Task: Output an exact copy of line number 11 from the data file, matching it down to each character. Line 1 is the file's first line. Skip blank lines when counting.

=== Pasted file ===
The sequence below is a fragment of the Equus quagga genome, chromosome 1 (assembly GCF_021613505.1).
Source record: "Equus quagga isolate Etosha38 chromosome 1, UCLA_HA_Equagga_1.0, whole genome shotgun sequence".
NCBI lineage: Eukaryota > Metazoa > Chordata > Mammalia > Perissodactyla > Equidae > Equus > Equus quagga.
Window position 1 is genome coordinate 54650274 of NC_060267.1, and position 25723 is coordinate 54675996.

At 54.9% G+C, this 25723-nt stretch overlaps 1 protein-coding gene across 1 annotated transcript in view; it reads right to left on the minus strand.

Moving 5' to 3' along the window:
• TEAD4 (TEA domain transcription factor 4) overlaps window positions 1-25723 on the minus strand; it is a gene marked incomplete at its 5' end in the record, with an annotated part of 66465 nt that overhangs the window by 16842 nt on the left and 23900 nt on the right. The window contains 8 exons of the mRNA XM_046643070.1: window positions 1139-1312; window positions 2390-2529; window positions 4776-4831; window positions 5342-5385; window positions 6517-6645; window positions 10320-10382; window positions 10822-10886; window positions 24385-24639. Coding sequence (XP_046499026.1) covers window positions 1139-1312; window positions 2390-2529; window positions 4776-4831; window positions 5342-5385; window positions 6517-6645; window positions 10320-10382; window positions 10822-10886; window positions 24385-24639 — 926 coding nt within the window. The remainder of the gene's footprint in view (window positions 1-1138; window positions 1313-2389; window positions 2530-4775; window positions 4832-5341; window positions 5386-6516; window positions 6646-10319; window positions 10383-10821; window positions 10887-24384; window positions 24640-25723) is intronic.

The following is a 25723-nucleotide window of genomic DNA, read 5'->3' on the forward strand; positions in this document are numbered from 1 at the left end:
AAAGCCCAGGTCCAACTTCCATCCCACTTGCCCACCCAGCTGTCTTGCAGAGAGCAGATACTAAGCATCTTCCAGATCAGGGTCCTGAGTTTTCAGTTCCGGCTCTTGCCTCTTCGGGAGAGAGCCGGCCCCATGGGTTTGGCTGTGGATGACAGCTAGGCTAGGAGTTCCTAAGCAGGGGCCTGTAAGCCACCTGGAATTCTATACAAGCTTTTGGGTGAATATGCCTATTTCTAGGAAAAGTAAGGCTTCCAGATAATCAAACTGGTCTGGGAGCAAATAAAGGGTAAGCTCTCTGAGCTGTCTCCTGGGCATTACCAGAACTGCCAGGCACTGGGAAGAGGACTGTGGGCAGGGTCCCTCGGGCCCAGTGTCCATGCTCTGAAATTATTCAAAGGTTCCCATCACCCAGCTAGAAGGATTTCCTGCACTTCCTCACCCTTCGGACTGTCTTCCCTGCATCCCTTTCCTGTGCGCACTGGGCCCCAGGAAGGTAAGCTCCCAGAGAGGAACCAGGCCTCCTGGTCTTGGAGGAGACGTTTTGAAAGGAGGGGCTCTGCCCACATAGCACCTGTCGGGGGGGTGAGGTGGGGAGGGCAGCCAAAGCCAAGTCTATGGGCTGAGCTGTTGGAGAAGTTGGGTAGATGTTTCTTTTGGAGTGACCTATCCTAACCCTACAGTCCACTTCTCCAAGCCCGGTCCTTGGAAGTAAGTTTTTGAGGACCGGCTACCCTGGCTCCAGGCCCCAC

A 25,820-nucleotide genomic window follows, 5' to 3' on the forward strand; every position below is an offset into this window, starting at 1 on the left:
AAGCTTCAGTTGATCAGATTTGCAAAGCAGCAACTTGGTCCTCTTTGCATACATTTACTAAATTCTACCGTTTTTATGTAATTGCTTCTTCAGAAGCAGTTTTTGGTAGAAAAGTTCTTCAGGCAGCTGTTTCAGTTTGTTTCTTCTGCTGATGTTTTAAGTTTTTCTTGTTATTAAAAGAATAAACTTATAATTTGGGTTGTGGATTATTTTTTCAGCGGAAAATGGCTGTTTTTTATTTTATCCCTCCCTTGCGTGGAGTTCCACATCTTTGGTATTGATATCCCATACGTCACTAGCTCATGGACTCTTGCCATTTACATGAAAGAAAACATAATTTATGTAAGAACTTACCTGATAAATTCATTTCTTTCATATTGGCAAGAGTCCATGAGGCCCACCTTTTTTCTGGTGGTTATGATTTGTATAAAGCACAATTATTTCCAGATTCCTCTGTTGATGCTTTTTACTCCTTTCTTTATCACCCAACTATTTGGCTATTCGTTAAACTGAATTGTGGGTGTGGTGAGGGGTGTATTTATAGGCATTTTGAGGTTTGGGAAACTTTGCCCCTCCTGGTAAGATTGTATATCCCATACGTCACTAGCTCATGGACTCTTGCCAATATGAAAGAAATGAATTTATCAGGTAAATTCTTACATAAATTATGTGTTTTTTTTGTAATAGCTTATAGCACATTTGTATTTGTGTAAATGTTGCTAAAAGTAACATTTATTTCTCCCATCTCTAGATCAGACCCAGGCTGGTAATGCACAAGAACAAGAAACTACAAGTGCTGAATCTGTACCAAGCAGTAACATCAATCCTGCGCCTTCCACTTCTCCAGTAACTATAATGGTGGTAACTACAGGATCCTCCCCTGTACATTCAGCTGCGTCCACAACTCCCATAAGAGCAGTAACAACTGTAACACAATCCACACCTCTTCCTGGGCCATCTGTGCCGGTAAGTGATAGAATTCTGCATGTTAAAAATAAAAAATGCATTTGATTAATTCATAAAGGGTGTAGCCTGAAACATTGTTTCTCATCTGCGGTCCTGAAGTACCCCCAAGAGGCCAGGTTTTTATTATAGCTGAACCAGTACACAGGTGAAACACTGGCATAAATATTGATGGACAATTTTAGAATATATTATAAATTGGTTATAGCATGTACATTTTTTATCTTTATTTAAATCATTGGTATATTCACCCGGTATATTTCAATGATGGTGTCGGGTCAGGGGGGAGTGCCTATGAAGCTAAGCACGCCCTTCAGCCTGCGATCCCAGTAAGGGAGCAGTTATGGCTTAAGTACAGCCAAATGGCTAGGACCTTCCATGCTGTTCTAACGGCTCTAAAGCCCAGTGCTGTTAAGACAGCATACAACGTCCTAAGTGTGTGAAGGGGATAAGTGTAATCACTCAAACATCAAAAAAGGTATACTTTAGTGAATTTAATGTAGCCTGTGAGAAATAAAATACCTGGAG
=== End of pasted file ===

AAGCTTCAGTTGATCAGATTTGCAAAGCAGCAACTTGGTCCTCTTTGCATACATTTACTAAATTCTACCGTTTTTATGTAATTGCTTCTTCAGAAGCAGTTTTTGGTAGAAAAGTTCTTCAGGCAGCTGTTTCAGTTTGTTTCTTCTGCTGATGTTTTAAGTTTTTCTTGTTATTAAAAGAATAAACTTATAATTTGGGTTGTGGATTATTTTTTCAGCGGAAAATGGCTGTTTTTTATTTTATCCCTCCCTTGCGTGGAGTTCCACATCTTTGGTATTGATATCCCATACGTCACTAGCTCATGGACTCTTGCCATTTACATGAAAGAAAACATAATTTATGTAAGAACTTACCTGATAAATTCATTTCTTTCATATTGGCAAGAGTCCATGAGGCCCACCTTTTTTCTGGTGGTTATGATTTGTATAAAGCACAATTATTTCCAGATTCCTCTGTTGATGCTTTTTACTCCTTTCTTTATCACCCAACTATTTGGCTATTCGTTAAACTGAATTGTGGGTGTGGTGAGGGGTGTATTTATAGGCATTTTGAGGTTTGGGAAACTTTGCCCCTCCTGGTAAGATTGTATATCCCATACGTCACTAGCTCATGGACTCTTGCCAATATGAAAGAAATGAATTTATCAGGTAAATTCTTACATAAATTATGTGTTTTTTTTGTAATAGCTTATAGCACATTTGTATTTGTGTAAATGTTGCTAAAAGTAACATTTATTTCTCCCATCTCTAGATCAGACCCAGGCTGGTAATGCACAAGAACAAGAAACTACAAGTGCTGAATCTGTACCAAGCAGTAACATCAATCCTGCGCCTTCCACTTCTCCAGTAACTATAATGGTGGTAACTACAGGATCCTCCCCTGTACATTCAGCTGCGTCCACAACTCCCATAAGAGCAGTAACAACTGTAACACAATCCACACCTCTTCCTGGGCCATCTGTGCCGGTAAGTGATAGAATTCTGCATGTTAAAAATAAAAAATGCATTTGATTAATTCATAAAGGGTGTAGCCTGAAACATTGTTTCTCATCTGCGGTCCTGAAGTACCCCCAAGAGGCCAGGTTTTTATTATAGCTGAACCAGTACACAGGTGAAACACTGGCATAAATATTGATGGACAATTTTAGAATATATTATAAATTGGTTATAGCATGTACATTTTTTATCTTTATTTAAATCATTGGTATATTCACCCGGTATATTTCAATGATGGTGTCGGGTCAGGGGGGAGTGCCTATGAAGCTAAGCACGCCCTTCAGCCTGCGATCCCAGTAAGGGAGCAGTTATGGCTTAAGTACAGCCAAATGGCTAGGACCTTCCATGCTGTTCTAACGGCTCTAAAGCCCAGTGCTGTTAAGACAGCATACAACGTCCTAAGTGTGTGAAGGGGATAAGTGTAATCACTCAAACATCAAAAAAGGTATACTTTAGTGAATTTAATGTAGCCTGTGAGAAATAAAATACCTGGAG